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Carella F.,University of Naples Federico II | Culurgioni J.,University of Cagliari | Aceto S.,University of Naples Federico II | Fichi G.,Experimental Zooprophylactic Institute of Lazio and Tuscany | And 4 more authors.
Diseases of Aquatic Organisms | Year: 2013

The wedge clam Donax trunculus Linnaeus, 1758 is one of the most common bivalve molluscs inhabiting the sandy shores of the Mediterranean Sea and is considered an important commercial resource. In this study, we report the first molecular, morphological and histopathological descriptions of metacercariae from a trematode belonging to the genus Postmonorchis (Digenea: Monorchiidae) that infects D. trunculus in natural beds of the Italian Tyrrhenian coast (Campania, Lazio and Tuscany). Morphological analysis of the parasite revealed a combination of features that exist in the 3 previously identified species of Postmonorchis, viz. P. donacis, P. variabilis and P. orthopristis, with the addition of new, distinctive morphological characteristics. The pathogen exhibited a predilection for the gill; however, it was also present in the labial palp and mantle in addition to the gut, kidney epithelium and foot. The inflammatory response was characterised by either a focal or diffuse haemocyte infiltration followed by the formation of multiple, large multi-layered capsules associated with tissue destruction. The prevalence of the pathogen ranged from 75 to 100%, while the infection intensity fluctuated among the study areas. Further studies regarding the life cycle of this parasite and the identification of other larval and adult stages and their respective hosts may confirm the identification of a new species of Postmonorchis that infects wedge clams in Mediterranean waters. The study of the parasite is completed by molecular analysis of the ITS1 and ITS2 rDNA sequences. © Inter-Research 2013 · www.int-res.com. Source


Castigliego L.,University of Pisa | Armani A.,University of Pisa | Li X.,University of Pisa | Grifoni G.,Experimental Zooprophylactic Institute of Lazio and Tuscany | And 2 more authors.
Analytical Biochemistry | Year: 2010

In this study, we assessed the expression stability of eight genes (GADPH, ACTB, 18S, YWHAZ, SDHA, HMBS, SF3A1, and EEF1A) in the white blood cells of lactating buffalos and their possible use as reference genes for studies on growth hormone (GH)-treated animals. All of the genes showed acceptable stability according to the threshold values suggested by some of the software that was used to analyze them, although the differences between the most stable (SF3A1 and ACTB) and the least stable (18S) were considerable. GH treatment did not influence their expression levels. © 2010 Elsevier Inc. Source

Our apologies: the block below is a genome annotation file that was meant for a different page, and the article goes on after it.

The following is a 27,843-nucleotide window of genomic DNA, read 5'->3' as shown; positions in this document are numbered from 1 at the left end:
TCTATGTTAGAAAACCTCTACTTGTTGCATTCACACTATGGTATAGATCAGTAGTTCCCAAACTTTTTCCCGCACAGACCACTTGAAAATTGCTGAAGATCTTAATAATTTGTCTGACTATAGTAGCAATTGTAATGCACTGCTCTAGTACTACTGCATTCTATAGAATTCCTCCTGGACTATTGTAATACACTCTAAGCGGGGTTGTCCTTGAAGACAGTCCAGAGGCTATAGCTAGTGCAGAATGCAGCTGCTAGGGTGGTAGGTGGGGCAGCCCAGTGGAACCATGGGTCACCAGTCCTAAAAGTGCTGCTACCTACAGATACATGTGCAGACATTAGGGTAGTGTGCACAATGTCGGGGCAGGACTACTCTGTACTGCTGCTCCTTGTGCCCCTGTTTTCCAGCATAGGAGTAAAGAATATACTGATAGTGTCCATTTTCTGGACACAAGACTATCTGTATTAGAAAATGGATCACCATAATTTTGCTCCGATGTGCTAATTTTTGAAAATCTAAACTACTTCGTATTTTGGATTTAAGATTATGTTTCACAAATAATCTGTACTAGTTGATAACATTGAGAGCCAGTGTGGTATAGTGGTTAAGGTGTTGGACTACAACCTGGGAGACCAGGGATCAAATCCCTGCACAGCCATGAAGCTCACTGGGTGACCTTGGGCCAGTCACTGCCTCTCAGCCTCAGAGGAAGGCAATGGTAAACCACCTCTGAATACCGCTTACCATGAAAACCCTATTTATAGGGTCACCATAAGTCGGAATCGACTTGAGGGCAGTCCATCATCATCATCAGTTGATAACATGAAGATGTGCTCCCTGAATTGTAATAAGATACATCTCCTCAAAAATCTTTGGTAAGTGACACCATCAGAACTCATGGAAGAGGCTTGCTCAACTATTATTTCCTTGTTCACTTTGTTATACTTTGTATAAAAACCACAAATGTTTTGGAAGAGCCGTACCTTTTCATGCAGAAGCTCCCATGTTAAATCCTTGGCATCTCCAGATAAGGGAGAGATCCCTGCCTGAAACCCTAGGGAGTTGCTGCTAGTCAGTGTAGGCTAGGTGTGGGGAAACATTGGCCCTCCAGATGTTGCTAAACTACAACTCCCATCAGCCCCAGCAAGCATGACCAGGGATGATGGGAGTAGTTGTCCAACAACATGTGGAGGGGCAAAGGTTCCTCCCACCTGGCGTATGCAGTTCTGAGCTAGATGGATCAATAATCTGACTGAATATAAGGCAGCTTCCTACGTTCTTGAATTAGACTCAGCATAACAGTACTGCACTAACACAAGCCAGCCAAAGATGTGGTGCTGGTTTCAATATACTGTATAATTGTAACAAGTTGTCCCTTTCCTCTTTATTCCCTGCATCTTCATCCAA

Castigliego L.,University of Pisa | Armani A.,University of Pisa | Grifoni G.,Experimental Zooprophylactic Institute of Lazio and Tuscany | Mazzi M.,Italian Agricultural Research Council | And 4 more authors.
Analytical and Bioanalytical Chemistry | Year: 2016

Recombinant bovine somatotropin (rbST) is a peptide hormone used to increase milk yield in cows and buffalos. In Europe, its use has been banned. However, rbST is sometimes illegally included in zootechnical practices for profit purposes, undermining the fair trade and the law prescriptions. For this reason, efficient and reliable analytical techniques are required to contrast rbST misuse. A few LC-MS-MS methods have been developed to detect, in cow serum, methyonil-rbST, one of the two main rbST forms available on the market. The other form, which is widespread, is identical to the most abundant variant of bovine somatotropin (bST) and differs from the buffalo somatotropin for one amino acid in the N-terminus. For this reason, it is technically possible to distinguish both rbST forms in serum of buffalos. In this work, we describe a novel LC-MS-MS-based method, capable to quantify, with a high sensitivity and selectivity, the methyonil-rbST and the other bST-identical recombinant form in buffalo serum, previously purified using a solid-phase extraction procedure. The method was internally validated and used to analyse 152 serum samples, collected from eight buffalos administered with rbST for a period of 3 months, according to conventional protocols. The obtained results confirmed the suitability of the method in the detection of illegal hormonal treatments. [Figure not available: see fulltext.] © 2016, Springer-Verlag Berlin Heidelberg. Source